Agriculture chief sees 23% drop in imported pork prices
MANILA, Philippines — Agriculture Secretary William Dar expects the price of imported pork to go down by 23 percent with the latest proposed amendments to the executive order reducing pork tariffs and setting the cap on pork imports subject to lower duties.
Dar said the Department of Agriculture and the Department of Trade and Industry were still calculating the suggested retail price of imported pork based on the final tariffs, and might release these this week.
The computation is based on the compromise reached between the country’s economic managers and senators who had objected to the low tariffs set in the President’s Executive Order 128 due to concerns raised by local hog raisers.
Under the EO, the tariffs for imported pork would range from 5 percent to 20 percent, which critics said were too low.
But under the agreement between senators and economic managers, the tariff on pork imports under MAV would be reduced to 10 percent for the first three months, and to 15 percent in the next nine months.
For pork imports outside MAV, the tariff would be reduced to 20 percent for the first three months, and to 25 percent in the succeeding months.
The MAV on pork would be increased to 254,000 metric tons instead of 404,000 metric tons.
But the President would have to approve the agreement.
Dar said he expects new executive orders on the reduced tariffs and the MAV.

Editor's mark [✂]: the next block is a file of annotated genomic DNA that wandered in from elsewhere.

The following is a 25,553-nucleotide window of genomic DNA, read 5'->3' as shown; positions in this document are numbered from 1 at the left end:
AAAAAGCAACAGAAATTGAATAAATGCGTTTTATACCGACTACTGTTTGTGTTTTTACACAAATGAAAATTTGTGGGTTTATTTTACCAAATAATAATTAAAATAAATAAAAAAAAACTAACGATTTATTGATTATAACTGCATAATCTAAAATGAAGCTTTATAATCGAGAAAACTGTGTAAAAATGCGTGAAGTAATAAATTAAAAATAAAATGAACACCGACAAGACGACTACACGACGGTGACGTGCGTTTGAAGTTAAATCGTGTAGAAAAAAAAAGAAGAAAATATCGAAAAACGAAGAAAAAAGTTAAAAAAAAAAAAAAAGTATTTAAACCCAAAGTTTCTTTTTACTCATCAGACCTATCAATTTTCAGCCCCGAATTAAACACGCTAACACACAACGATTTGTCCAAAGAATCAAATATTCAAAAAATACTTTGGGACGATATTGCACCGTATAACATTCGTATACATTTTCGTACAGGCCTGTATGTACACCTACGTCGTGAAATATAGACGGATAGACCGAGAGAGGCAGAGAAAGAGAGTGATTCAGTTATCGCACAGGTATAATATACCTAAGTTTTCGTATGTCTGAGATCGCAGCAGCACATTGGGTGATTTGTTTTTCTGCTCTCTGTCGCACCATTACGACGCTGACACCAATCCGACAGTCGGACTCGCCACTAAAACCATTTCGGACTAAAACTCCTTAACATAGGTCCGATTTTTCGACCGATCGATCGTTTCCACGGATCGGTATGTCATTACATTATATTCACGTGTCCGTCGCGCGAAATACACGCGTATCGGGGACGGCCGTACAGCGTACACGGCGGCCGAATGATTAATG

“Now, with these twin measures of MAV, plus the lowering of the tariff of imported pork and pork products, we see that in general, pork prices, imported pork prices would go down to a level of about 23 percent,” Dar said at the Laging Handa briefing.
The reduction in the tariff on imported pork was meant to address the shortage in the country’s pork supply due to African Swine Fever.
Dar addressed the complaint that the DA had been slow to protect the local hog industry from ASF.
According to him, the DA has been continuously strengthening efforts to prevent the entry of tainted pork.
He said the Bureau of Animal Industry and Bureau of Customs check cargo manifests and then inspect the shipments.
Another measure implemented is the conduct of spot tests for ASF, he said.
He said that as long as the pork was legally imported, the virus would not be able to enter the country.
But problems could arise with smuggling, he said.
He noted that the country has porous borders which means some items could pass through without being checked.